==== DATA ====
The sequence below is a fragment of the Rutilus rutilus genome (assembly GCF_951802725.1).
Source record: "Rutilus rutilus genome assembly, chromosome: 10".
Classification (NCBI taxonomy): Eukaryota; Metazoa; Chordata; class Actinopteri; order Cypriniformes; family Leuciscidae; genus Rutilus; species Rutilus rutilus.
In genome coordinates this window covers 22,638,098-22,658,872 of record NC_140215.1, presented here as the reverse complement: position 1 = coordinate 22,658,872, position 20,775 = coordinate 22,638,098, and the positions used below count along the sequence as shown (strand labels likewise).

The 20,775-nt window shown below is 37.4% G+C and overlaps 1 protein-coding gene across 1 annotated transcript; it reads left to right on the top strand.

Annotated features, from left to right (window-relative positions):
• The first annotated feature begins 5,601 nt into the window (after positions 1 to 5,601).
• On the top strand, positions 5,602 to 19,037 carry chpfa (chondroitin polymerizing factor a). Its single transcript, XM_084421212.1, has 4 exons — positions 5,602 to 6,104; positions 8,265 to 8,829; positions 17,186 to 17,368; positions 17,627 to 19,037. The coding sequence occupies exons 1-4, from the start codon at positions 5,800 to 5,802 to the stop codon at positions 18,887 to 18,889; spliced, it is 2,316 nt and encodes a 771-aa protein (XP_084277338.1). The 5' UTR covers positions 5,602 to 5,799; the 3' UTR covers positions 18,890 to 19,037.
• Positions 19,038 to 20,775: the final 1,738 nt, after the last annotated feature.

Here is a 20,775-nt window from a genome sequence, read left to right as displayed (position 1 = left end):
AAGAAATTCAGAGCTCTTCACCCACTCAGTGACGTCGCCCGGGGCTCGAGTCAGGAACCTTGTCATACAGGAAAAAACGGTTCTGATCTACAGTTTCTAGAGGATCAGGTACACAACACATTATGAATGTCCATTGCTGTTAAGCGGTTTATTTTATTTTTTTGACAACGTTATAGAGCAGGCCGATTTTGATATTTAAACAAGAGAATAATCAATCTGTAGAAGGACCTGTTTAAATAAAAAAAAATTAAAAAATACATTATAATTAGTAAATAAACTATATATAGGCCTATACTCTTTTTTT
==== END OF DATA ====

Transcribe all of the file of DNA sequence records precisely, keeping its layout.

The sequence below is a fragment of the Rutilus rutilus genome (assembly GCF_951802725.1).
Source record: "Rutilus rutilus genome assembly, chromosome: 10".
Classification (NCBI taxonomy): Eukaryota; Metazoa; Chordata; class Actinopteri; order Cypriniformes; family Leuciscidae; genus Rutilus; species Rutilus rutilus.
In genome coordinates this window covers 22,638,098-22,658,872 of record NC_140215.1, presented here as the reverse complement: position 1 = coordinate 22,658,872, position 20,775 = coordinate 22,638,098, and the positions used below count along the sequence as shown (strand labels likewise).

The 20,775-nt window shown below is 37.4% G+C and overlaps 1 protein-coding gene across 1 annotated transcript; it reads left to right on the top strand.

Annotated features, from left to right (window-relative positions):
• The first annotated feature begins 5,601 nt into the window (after positions 1 to 5,601).
• On the top strand, positions 5,602 to 19,037 carry chpfa (chondroitin polymerizing factor a). Its single transcript, XM_084421212.1, has 4 exons — positions 5,602 to 6,104; positions 8,265 to 8,829; positions 17,186 to 17,368; positions 17,627 to 19,037. The coding sequence occupies exons 1-4, from the start codon at positions 5,800 to 5,802 to the stop codon at positions 18,887 to 18,889; spliced, it is 2,316 nt and encodes a 771-aa protein (XP_084277338.1). The 5' UTR covers positions 5,602 to 5,799; the 3' UTR covers positions 18,890 to 19,037.
• Positions 19,038 to 20,775: the final 1,738 nt, after the last annotated feature.

Here is a 20,775-nt window from a genome sequence, read left to right as displayed (position 1 = left end):
AAGAAATTCAGAGCTCTTCACCCACTCAGTGACGTCGCCCGGGGCTCGAGTCAGGAACCTTGTCATACAGGAAAAAACGGTTCTGATCTACAGTTTCTAGAGGATCAGGTACACAACACATTATGAATGTCCATTGCTGTTAAGCGGTTTATTTTATTTTTTTGACAACGTTATAGAGCAGGCCGATTTTGATATTTAAACAAGAGAATAATCAATCTGTAGAAGGACCTGTTTAAATAAAAAAAAATTAAAAAATACATTATAATTAGTAAATAAACTATATATAGGCCTATACTCTTTTTTT